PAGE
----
CAPTAIN COOK'S PREDECESSORS, I

Roggewein—The little that is known of him—The uncertainty of his discoveries—Easter Island—The Pernicious Islands—The Baumans—New Britain—Arrival in Batavia—Byron—Stay at Rio Janeiro and Port Desire—Entrance into Straits of Magellan—Falkland Islands and Port Egmont—The Fuegians—Mas a Fuero—Disappointment Islands—Danger Islands—Tinian—Return to Europe.

As early as 1669, Roggewein the elder had petitioned the Dutch West India Company for three armed vessels, in order to prosecute his discoveries in the Pacific Ocean. His project was favourably received, but a coolness in the relations between Spain and Holland forced the Batavian government to relinquish the expedition for a time. Upon his death-bed Roggewein forced from his son Jacob a promise to carry the plan he had conceived into execution.

Circumstances, over which he had no control, for a long time hindered the fulfilment of his promise. It was only after several voyages in the Indian seas, after having even been judge in the Batavian Justice Court, that at length Jacob Roggewein was in a position to take the necessary steps with the West India Company. We have no means of finding out Roggewein's age in 1721, or of ascertaining what were his claims to the command of an expedition of discovery. Most biographical dictionaries honour him with but a slight mention, perhaps of a couple of lines, and Fleurieu, in his learned and exhaustive account of the Dutch navigator, was unable to find out anything certain about him.

Moreover, the narrative of the voyage was written not by Roggewein, but by a German named Behrens. We may, therefore, with some justice, attribute the obscurities and contradictions of the particulars given, and their general want of accuracy, rather to the narrator than to the navigator. It even appears sometimes (and this is far from improbable), that Roggewein was ignorant of the voyages and discoveries of his predecessors and contemporaries.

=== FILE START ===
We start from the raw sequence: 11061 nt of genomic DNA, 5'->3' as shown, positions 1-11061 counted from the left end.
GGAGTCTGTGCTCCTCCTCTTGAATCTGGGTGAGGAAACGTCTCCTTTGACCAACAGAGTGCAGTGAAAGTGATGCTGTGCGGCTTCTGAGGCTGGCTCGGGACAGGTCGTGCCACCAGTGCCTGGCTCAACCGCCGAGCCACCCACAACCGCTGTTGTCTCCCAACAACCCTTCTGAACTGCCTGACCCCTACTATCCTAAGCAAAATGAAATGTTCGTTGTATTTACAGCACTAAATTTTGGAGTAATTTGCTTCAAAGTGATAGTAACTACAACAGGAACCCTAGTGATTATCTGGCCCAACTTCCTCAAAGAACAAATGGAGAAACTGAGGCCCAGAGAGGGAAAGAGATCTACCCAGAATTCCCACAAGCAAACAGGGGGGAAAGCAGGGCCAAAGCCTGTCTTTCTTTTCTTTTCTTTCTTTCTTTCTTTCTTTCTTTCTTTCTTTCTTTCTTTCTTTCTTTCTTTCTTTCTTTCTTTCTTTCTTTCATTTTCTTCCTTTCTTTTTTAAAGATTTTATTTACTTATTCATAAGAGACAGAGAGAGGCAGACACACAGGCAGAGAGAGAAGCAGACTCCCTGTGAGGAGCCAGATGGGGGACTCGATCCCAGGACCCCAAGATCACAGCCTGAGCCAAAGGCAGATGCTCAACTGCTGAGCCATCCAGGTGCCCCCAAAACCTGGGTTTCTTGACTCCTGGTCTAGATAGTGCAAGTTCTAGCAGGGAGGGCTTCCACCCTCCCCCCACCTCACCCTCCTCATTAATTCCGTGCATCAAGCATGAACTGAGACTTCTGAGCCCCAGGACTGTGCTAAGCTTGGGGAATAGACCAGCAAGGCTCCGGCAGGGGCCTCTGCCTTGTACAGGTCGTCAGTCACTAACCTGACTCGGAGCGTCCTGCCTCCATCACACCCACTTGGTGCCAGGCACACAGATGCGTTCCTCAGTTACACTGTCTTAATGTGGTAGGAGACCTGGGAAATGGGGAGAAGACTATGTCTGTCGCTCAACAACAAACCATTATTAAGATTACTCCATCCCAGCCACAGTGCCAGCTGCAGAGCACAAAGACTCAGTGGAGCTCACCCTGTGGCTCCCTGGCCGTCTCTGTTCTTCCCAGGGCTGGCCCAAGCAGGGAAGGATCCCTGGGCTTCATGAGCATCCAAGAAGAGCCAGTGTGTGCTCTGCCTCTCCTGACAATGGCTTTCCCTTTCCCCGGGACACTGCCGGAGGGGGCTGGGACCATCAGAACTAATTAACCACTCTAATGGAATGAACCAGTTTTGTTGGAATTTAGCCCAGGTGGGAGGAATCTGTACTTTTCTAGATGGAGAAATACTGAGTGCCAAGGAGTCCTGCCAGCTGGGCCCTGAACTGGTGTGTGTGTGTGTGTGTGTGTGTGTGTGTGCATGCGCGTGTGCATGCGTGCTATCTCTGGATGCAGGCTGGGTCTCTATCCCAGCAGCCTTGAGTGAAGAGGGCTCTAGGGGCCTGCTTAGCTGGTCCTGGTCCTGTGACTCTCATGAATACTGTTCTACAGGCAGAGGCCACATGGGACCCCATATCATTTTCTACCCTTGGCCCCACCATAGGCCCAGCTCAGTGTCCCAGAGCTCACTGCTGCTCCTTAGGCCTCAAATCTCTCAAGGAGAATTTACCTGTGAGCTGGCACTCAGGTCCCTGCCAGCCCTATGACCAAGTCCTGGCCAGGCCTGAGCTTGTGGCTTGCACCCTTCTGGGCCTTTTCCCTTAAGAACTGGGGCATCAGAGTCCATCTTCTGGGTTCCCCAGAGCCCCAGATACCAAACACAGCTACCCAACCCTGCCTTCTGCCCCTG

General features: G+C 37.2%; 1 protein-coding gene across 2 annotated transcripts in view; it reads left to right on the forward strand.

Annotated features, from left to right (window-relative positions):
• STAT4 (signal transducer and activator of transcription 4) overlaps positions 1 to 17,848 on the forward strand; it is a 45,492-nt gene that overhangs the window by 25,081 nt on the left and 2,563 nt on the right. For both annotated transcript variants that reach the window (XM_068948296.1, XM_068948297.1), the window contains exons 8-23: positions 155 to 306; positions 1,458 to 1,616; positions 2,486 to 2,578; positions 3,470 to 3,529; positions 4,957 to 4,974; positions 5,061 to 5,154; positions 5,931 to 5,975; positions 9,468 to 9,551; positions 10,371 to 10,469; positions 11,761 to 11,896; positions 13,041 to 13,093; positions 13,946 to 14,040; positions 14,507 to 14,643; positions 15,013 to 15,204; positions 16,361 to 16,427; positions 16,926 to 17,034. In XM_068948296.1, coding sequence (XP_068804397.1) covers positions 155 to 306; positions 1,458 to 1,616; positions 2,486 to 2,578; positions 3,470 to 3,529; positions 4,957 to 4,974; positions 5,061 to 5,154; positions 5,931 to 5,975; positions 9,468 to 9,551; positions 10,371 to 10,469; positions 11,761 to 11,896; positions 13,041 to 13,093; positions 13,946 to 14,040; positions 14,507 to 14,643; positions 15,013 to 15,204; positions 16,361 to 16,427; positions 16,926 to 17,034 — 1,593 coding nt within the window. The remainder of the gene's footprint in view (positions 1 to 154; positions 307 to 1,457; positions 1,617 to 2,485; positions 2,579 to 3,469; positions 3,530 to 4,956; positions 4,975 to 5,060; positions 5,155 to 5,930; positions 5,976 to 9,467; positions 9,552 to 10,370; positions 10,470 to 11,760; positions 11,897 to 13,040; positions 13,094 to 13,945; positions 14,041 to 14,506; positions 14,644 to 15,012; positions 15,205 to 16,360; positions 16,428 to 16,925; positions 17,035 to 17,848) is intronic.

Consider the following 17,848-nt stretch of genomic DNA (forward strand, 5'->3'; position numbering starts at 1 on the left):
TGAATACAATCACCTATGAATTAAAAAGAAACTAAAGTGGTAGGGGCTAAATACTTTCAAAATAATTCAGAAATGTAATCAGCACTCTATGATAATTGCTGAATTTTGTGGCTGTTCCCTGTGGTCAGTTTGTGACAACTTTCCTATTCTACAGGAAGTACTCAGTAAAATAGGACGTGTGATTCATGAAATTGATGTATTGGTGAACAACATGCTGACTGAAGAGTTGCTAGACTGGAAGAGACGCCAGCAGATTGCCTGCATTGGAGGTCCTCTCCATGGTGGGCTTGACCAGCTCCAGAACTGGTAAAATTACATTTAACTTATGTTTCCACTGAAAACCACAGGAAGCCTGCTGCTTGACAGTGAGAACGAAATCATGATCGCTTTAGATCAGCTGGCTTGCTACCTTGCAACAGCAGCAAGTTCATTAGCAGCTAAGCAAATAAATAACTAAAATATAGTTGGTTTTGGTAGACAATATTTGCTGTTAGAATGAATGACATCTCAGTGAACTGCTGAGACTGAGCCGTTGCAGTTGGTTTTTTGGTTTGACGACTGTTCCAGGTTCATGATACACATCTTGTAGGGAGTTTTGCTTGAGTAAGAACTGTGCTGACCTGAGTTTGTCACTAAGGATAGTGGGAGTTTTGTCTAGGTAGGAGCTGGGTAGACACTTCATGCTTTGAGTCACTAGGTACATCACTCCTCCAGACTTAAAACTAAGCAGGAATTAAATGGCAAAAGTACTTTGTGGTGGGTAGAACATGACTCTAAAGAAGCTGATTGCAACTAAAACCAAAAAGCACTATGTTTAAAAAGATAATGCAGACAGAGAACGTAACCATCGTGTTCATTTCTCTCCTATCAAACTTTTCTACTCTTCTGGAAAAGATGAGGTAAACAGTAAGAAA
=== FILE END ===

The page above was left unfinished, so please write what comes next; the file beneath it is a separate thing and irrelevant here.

Upon the 21st of August, 1721, three vessels set sail from Texel, under his command. They were, the Eagle of 36 guns, and with a crew of 111 men, the Tienhoven of 28 guns and 100 men, Captain James Bauman, and the galley African of 14 guns and a crew of 60 men, Captain Henry Rosenthal. Their voyage across the Atlantic afforded no particulars of interest. Touching at Rio, Roggewein went in search of an island which he named Auke's Magdeland, and which would appear to be the same as the Land of the Virgin, Hawkins' Virginia, and the Archipelago of the Falkland, or Malouine Islands, unless indeed it was Southern Georgia. Although these islands were then well known, it would appear that the Dutch knew little of their whereabouts, as after vainly seeking the Falkland Isles, they set to work to look for the island St. Louis, belonging to the French, apparently quite unaware that they belonged to the same group.

There are few lands indeed which have borne so many different names as Pepys Isles, Conti Isles, and many which we need not mention. It would be easy to count up a dozen.

After discovering, or rather noticing an island below the parallel of the Straits of Magellan, about twenty-four leagues from the American continent, of two hundred leagues in circumference, which he named South Belgium, Roggewein passed through the Straits of Lemaire, or possibly was carried by the current to 62½° of southern latitude. Finally, he regained the coast of Chili; and cast anchor opposite the island of Mocha, which he found deserted. He afterwards reached Juan Fernandez, where he met with the Tienhoven, from which he had been separated since the 21st of December.

The vessels left this harbour before the end of March, and steered to the west-north-west, in search of the land discovered by Davis, between 27° and 28° south.

After a search of several days, Roggewein sighted an island upon the 6th of April, 1722, which he named Easter Island.

We will not stop to enumerate the exaggerated dimensions claimed for this island by the Dutch navigator, nor to notice his observations of the manners and customs of the inhabitants. We shall have occasion to refer to them in dealing with the more detailed and reliable accounts of Cook and La Perouse. "But," said Fleurieu, "we shall vainly look in this narrative for any sign of learning on the part of Roggewein's sergeant-major." After describing the Banana, of which the leaves are six or eight feet high, and two or three wide, he adds that this was the leaf with which our first parents covered their nakedness after the Fall; and to make it clearer, further remarks that those who accept this view, do so on account of this leaf being the largest of all the plants growing either in eastern or western countries, thereby plainly indicating his notion of the proportions of Adam and Eve.

A native came on board the Eagle. He delighted every one by his good humour, gaiety, and friendly demonstrations.